World World Wetlands Day was celebrated on Friday, February 2.
Locally, environmentalist Mark Selmes said it was a time to remember how the Goulburn Wetlands provided numerous benefits for people, plants and animals as well as supporting a sustainable urban future.
“There have been times when Goulburn wetlands have been under flood, and times (like now) when it has nearly dried out,” Mr Selmes said.
“Conditions and animal species in the wetlands change as a response to rainfall, localised flooding and stormwater runoff, or as we are now seeing, the results of a very dry winter and a hot summer.”
He said the Goulburn wetlands could be thought of more as a string of temporary lakes or ponds, going up and down, supporting a diversity of different wildlife during changing conditions and also providing refuges for a variety of rare, seasonal and migratory species.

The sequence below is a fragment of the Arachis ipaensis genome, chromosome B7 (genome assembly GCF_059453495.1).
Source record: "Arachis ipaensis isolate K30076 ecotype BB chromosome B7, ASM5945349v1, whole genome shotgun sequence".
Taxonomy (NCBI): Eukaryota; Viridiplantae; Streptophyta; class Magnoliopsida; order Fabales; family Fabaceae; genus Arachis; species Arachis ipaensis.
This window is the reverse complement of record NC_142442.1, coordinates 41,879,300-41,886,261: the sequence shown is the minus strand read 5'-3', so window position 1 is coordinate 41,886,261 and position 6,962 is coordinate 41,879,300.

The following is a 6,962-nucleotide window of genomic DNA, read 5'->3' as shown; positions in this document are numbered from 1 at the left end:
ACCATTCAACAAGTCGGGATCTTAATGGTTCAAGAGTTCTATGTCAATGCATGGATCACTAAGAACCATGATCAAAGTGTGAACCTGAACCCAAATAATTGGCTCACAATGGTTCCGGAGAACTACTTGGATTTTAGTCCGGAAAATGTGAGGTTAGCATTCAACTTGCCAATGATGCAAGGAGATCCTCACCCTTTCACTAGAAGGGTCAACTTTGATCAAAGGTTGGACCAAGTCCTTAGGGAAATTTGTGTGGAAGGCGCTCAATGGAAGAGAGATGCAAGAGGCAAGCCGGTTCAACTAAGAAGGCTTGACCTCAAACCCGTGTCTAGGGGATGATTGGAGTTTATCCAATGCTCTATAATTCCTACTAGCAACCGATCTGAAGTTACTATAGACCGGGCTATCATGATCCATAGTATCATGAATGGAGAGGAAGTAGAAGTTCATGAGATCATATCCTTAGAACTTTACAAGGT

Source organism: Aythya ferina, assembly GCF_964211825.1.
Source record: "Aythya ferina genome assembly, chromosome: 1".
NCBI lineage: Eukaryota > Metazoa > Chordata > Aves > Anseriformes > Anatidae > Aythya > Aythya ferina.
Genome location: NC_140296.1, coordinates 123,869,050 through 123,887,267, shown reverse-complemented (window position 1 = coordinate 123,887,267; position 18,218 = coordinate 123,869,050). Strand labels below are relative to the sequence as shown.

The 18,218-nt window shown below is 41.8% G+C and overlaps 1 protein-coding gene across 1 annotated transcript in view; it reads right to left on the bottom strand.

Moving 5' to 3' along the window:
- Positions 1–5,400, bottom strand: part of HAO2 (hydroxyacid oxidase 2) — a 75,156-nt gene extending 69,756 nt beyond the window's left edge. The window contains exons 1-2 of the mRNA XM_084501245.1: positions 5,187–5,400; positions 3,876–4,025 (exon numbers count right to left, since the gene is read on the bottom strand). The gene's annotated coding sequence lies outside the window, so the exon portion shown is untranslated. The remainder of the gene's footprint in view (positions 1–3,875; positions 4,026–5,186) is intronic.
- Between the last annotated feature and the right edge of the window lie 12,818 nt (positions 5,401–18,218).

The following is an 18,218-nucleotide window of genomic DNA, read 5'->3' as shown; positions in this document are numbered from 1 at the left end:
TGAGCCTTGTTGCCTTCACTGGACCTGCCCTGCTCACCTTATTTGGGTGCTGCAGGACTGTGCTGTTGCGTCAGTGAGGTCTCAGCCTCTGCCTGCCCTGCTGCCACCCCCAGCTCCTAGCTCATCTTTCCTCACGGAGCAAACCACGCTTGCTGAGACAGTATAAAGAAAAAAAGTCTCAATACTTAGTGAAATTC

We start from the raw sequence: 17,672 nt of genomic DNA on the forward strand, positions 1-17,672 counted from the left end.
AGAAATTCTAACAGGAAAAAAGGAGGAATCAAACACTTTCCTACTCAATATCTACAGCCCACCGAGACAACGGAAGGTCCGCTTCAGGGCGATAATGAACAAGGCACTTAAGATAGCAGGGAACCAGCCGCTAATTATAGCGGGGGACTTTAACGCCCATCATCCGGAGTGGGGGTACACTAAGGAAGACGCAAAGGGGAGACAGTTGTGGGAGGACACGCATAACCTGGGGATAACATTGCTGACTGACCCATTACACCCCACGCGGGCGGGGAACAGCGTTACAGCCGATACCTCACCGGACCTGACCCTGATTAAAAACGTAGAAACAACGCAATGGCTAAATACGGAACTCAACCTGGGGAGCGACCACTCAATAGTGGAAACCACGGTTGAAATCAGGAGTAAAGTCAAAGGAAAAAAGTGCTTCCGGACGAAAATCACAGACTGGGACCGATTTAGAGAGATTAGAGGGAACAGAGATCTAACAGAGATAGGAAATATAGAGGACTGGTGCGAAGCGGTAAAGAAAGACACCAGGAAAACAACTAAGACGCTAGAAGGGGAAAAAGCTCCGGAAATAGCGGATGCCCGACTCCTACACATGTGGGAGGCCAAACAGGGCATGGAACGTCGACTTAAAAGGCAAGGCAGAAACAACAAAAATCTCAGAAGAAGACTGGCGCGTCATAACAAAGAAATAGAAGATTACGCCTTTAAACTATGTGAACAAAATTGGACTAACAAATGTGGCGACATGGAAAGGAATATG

“Wetlands are part of the natural water cycle and trap nutrients and sediments (such as phosphorous and nitrogen deposited by industry and agriculture), creating healthier streams and river flows, and purifying water in the catchment area,” he said.
“This is largely because the plants, animals and bacteria that reside in our wetlands remove harmful impurities in the water long before it reaches your home.
“During flood events these areas can mitigate damage by storing excess water, slowing down flows and acting as a filter and recharge area. They play an important role in our growing urban areas where runoff and water quality is continually under stress.
“In short, the Goulburn Wetlands support a wide range of biodiversity needs. They provide for a sustainable urban future and also are an area for passive recreation in both the wet and the dry.”